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Forever Infamous: Bankruptcy is only the Beginning

Fast Fashion Giant Forever 21, recently made headlines for filing Chapter 11 bankruptcy. According to Nathaniel Meyersohn and Chris Isidore at CNN Business, the filing is an effort to salvage the future of the brand. The company is looking to close between 300-350 stores in various countries including the United States. Think about the last time you were at the mall. Foot traffic was probably slowed down, similar to the past few years due to the increase in popularity of online shopping.

While taking a look at my own preferences, I realized that I haven’t been to a mall in the past couple of years to shop unless I was getting off work. I can’t deal with the crowds or clothes being thrown around everywhere, both give me an annoying amount of anxiety. Online shopping is more my speed, from the conviennce of my home I can simply filter through my options and click away.

Although I never shopped at Forever 21 regularly (For me, quality is more important than quantity), I have so much respect for the workers because I was one. Last winter, I needed to pick up a second job because I wasn't getting enough hours at PINK. I was hired without an interview, which should have been the first red flag. They mentioned a few people had left which didn't scare me off because of how fickle the world of retail is. I worked whenever I could, my peers were welcoming, but I can't say the same for the managers. They expected us to stay late without asking, assuming that if we didn’t get our required hours of shipment done we weren’t working hard enough. If you’ve ever been to Forever 21 you know that clothes are placed wherever they can fit. So many clothes, so many boxes and only two people working shipment shifts...yeah. The shipment room was so stuffed that we had to what’s called sampling, pulling a distinguishing tag from an item of clothing outside of its box so we can sort through it later. Working at Forever 21 for that month was very overwhelming, I can only imagine the pressure store managers were under trying to make sense of everything.

As I started looking further into Forever 21 worker’s stories and their business practices, I was surprised to find they are as known for controversy as they are for retail. According to Alice Hines with Huffington Post, in 2012 five employees from a Forever 21 located in California filed a class-action lawsuit claiming they were not paid for overtime worked and were not allowed to take breaks. On the manufacturing side, It was also revealed by The US Department of Labor that “Companies like Forever 21 send designs to manufacturers who employ contractor shows to sew the items" (Hines, Forever 21 doesn’t have direct control over the working conditions applied in plants, breeding uncleanly working conditions and underpaid labor. This is not an issue strictly overseas, California garment factories as a whole can pay employees by piece of clothing, thus causing them to earn below minimum wage (Hines,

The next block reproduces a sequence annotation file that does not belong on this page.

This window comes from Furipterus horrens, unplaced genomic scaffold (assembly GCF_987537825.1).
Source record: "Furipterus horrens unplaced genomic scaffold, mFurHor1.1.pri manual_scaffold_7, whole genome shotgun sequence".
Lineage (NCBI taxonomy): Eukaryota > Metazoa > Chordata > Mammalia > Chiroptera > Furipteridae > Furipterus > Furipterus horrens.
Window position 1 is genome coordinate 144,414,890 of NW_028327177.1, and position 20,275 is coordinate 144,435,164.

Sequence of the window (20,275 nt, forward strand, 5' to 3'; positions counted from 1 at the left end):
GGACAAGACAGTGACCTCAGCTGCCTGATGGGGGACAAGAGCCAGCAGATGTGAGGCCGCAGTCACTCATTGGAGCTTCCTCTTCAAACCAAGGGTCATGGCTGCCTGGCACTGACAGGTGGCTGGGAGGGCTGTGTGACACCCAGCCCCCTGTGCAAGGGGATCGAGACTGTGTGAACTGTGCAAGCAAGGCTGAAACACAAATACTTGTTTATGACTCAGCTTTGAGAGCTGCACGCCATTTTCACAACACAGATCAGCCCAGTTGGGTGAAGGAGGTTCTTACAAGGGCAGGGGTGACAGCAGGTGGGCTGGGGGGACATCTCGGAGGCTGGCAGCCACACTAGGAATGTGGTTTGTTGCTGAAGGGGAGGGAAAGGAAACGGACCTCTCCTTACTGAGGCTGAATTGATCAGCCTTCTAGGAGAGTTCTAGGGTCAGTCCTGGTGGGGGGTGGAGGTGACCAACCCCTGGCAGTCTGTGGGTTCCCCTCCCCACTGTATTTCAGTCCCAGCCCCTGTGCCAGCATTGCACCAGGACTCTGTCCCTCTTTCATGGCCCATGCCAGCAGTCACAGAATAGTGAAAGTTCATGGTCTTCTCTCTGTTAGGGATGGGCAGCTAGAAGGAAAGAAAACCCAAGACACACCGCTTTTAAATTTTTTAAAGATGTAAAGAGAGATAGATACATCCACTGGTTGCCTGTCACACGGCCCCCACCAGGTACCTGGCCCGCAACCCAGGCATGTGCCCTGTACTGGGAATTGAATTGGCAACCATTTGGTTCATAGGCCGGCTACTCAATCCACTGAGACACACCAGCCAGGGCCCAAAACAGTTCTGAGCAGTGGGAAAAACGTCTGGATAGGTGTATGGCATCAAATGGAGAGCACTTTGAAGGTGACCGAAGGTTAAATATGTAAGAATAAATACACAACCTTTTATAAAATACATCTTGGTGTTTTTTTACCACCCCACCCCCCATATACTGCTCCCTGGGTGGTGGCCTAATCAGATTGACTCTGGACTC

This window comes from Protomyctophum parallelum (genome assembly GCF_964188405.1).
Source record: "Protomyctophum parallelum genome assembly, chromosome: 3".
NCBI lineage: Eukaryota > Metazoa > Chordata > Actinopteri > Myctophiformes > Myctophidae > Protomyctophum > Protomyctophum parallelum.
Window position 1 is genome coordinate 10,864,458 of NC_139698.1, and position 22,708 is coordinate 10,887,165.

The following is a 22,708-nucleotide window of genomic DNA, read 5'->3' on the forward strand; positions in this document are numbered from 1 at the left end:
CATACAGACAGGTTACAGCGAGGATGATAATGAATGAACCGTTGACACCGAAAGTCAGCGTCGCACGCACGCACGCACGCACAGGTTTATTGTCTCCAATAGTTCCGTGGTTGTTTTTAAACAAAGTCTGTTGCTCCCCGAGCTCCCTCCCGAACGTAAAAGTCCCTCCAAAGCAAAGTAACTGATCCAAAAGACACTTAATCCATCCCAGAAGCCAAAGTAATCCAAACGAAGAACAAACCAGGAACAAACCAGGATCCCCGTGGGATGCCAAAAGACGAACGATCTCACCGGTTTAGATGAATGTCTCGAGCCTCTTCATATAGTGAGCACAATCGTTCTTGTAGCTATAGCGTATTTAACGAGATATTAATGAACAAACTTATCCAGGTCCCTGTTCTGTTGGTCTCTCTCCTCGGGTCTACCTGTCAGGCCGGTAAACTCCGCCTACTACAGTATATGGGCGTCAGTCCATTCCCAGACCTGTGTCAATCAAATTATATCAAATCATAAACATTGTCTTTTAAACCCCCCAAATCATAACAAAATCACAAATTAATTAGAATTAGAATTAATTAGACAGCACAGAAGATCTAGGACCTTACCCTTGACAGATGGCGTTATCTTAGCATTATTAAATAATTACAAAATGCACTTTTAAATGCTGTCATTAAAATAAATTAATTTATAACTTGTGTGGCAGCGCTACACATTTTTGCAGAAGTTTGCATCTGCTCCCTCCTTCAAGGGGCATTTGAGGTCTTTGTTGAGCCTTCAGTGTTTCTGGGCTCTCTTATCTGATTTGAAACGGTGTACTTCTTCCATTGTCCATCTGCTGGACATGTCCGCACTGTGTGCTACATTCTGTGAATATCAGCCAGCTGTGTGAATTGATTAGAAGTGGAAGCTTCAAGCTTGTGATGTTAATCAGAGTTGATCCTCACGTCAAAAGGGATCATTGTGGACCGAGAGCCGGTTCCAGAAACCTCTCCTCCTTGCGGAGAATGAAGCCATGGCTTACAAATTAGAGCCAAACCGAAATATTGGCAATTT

I was also surprised to find Forever 21 has had continual lawsuits with high-end designers that deem their designs too similar to a higher-priced original. The most well-known case was a copyright infringement lawsuit filed by Diane Von Furstenberg's studio in 2007. According to Danica Lo from the New York Post, the suit claimed that Forever 21 copied patterns, color, fabric, manufacturing location and measurements from a “Sabrina” smock dress created by Ms. Furstenberg. This article also stated, “Along with financial compensation for damages, all dresses and promotional displays, and commercial distribution of products must be removed and recalled in that they infringe on DVF’s copyrights.” Forever 21 was willing to bet that the amount of money from selling these clothes would outweigh what the lawsuit would cost them.

While this article singles out Forever 21, there are plenty of fast fashion retailers that have questionable practices. It’s important to do your due diligence while researching the companies and brands you support. Nothing is perfect, but efforts to reconcile the past or further hide from a problematic history should be taken into consideration.

What were you most surprised by with this article? Comment below and share this article with a shopaholic friend :)


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